Written by: Andrea Shockling Friday, March 1st, 2013 .
The newly renovated Flanders Fields Museum in Ypres, Belgium has a unique way for visitors to interact with its exhibits about World War I: patrons receive a special poppy bracelet to wear throughout the museum. Inside the poppy, an iconic symbol of the First World War, is a special microchip designed by Ocular BVBA to control video projections, interactive touchscreens and language. Flanders Fields Museum examines the consequences of the Great War by telling individual stories. By presenting these with the latest in museum technology, old and young visitors alike can reconnect with their history in an exciting and innovative way.
Four main exhibit areas in Flanders Field Museum are loaded with interactive projections and sounds that respond to the poppy bracelets to enhance storytelling. But if you’re picturing standard screens and text boxes, think way bigger and way more out of the box. Using the bracelets to access the technology was only part of the solution to a bigger obstacle. Nicolas Vanden Avenne, Managing Director at Ocular BVBA explains, “Every projection surface in this museum is either curved or has a rather unusual shape for projection, which made this a technical challenge.” The first exhibit, Belle Epoque, covers the period of time leading up to the war and features a large curved wooden structure. Video footage and photos are triggered by the bracelets and projected onto the surface. In the First Battle exhibit, projections from the ceiling highlight a three dimensional scale model map. This gives visitors a bird’s eye point of view of the battlefield in a far more impressive way than still photographs and captions.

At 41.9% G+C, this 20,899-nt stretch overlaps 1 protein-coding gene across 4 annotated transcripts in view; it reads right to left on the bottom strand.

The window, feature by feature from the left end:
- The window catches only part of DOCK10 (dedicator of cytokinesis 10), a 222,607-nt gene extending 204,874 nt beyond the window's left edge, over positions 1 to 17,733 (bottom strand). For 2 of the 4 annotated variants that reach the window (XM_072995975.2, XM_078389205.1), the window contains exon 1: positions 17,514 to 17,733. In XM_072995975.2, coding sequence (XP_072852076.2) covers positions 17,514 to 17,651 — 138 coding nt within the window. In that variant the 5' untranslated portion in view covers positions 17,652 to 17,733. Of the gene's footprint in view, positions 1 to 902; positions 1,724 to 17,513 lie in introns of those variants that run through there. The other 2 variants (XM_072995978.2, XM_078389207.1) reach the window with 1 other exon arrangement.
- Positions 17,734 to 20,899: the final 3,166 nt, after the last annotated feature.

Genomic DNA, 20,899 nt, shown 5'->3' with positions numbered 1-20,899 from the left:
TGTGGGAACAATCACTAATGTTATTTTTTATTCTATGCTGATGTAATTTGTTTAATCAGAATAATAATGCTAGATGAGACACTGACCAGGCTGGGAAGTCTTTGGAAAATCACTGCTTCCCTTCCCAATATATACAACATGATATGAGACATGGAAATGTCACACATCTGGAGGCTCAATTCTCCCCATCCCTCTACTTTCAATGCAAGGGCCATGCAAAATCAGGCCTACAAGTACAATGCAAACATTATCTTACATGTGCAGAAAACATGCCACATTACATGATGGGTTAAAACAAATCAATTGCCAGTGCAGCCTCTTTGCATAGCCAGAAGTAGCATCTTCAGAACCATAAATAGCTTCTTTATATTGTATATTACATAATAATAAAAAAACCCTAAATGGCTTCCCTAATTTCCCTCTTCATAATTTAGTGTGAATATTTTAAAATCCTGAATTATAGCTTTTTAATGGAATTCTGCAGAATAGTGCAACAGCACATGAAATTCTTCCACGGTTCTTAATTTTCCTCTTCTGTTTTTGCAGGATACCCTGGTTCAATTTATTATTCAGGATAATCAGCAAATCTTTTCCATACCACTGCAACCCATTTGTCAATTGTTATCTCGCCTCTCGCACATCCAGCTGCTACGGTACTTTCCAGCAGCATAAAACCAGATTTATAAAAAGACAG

Part of the renovation of the Flanders Field Museum also included opening up the bell tower to visitors so they can see the surrounding area and former battlefields for themselves. Combining the cutting edge bracelet microchip and projection technology with a physical museum experience gives the public a more complete sense of the war’s impact on the region.
By far the most technically complicated, the Third Battle exhibit uses four projectors on a curved screen and ceiling with first hand narration about one of the bloodiest battles in the Great War. Visitors enter personal information such as age and country of origin when they pick up their poppy bracelets, so the narratives throughout the museum weave together a story for each person individually. Obviously, much of the content at Flanders Field Museum is moving and in some cases even disturbing. The poppy bracelets add an intimacy to the experience, encouraging visitors to move at their own pace and discover the story on their own. As Anders Løkke, museum Marketing Director says, “The exhibit areas are pushing the boundaries of how projection can be used to engage, inform and tell the story of the First World War.
While Ocular BVBA provided the systems integration for the bracelet and museum exhibits, Norwegian firm projectiondesign® handled the actual hardware. projectiondesign®is an award-winning innovator in the field of specialty projections for entertainment design. Technology in museums can be a hot button issue, but in the case of Flanders Field Museum, relying so heavily on integrated technology as part of the museum experience was a risk worth taking. The microchip poppy bracelet and projections don’t replace authentic artifacts, they enhance them. And interactive installations uniquely present contemporary visitors with the human side of the war. Ocular BVBA and projectiondesign® worked very closely with the museum to ensure the technical demands of the projector setup were in line with the experiential needs of the public.
If you’re wondering about the poppy bracelets themselves, they can be taken home with a modest donation or returned for reuse after your visit. We expect many museumgoers choose to keep this unique piece of jewelry to remember their day at the Flanders Field Museum.
Image sources: inflandersfields.be, upperendtravel.com, projectiondesign.com, youtube.com